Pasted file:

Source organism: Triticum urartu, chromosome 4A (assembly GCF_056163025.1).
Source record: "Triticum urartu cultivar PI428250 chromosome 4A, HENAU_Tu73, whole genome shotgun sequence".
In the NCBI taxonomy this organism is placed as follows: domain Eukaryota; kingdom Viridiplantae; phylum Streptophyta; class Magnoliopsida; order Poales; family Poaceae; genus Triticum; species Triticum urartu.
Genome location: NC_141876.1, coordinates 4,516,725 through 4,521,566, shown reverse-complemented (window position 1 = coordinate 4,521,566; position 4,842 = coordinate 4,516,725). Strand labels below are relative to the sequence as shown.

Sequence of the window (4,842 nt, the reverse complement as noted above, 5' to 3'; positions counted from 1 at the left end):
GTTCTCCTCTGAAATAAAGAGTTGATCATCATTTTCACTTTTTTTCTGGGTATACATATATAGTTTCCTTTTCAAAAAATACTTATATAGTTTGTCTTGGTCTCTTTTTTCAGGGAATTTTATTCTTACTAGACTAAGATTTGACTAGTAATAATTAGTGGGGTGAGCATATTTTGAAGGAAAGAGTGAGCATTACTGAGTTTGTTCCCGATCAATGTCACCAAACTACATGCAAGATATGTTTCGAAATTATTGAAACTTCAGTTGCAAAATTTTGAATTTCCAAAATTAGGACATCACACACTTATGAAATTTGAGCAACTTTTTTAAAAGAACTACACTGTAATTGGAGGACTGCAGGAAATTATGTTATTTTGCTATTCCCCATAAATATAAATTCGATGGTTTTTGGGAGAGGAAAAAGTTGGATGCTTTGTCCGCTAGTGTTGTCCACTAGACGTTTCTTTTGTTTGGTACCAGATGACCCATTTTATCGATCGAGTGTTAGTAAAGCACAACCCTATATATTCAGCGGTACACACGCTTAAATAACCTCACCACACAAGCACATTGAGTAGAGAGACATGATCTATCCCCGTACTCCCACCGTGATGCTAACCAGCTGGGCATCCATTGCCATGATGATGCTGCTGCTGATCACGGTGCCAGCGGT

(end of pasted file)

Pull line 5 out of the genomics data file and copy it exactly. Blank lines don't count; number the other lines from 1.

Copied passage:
Sequence of the window (4,842 nt, the reverse complement as noted above, 5' to 3'; positions counted from 1 at the left end):